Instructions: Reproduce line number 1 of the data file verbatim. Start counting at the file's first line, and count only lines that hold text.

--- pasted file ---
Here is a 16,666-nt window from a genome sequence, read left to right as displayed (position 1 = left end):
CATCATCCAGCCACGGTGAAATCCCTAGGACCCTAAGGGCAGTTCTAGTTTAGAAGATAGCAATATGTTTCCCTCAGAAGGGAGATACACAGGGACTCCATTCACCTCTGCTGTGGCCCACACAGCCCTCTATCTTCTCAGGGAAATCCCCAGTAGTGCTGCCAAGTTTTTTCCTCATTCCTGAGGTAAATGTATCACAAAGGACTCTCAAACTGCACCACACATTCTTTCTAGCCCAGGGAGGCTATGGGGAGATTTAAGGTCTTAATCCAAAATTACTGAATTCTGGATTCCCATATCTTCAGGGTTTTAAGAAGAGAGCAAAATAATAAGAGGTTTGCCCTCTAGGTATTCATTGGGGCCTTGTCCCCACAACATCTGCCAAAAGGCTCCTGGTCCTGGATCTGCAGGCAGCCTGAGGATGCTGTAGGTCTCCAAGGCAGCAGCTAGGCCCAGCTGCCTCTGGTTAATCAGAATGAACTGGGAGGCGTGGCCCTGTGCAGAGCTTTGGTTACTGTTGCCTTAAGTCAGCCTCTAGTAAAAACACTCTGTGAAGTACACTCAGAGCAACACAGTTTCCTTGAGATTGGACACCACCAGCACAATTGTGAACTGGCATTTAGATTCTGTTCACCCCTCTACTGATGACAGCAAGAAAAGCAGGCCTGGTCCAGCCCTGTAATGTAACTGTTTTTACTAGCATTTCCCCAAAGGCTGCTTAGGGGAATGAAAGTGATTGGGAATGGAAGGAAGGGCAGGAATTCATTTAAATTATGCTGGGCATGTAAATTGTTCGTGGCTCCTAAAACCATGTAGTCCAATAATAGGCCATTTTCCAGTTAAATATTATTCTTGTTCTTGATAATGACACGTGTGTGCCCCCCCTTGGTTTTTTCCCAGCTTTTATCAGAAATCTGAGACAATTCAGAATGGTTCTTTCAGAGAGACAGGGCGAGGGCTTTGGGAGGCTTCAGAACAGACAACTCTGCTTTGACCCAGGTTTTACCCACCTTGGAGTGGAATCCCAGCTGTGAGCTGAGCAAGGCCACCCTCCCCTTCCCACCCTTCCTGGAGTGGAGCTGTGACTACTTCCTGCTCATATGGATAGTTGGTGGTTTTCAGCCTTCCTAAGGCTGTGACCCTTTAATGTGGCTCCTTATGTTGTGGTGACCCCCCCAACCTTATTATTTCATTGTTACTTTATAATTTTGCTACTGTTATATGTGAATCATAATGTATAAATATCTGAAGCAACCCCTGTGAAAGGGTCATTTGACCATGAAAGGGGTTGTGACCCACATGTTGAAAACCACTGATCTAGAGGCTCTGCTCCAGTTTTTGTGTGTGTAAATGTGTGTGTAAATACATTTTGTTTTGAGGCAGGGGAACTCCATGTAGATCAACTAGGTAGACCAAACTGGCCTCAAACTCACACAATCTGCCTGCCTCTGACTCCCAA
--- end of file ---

Here is a 16,666-nt window from a genome sequence, read left to right as displayed (position 1 = left end):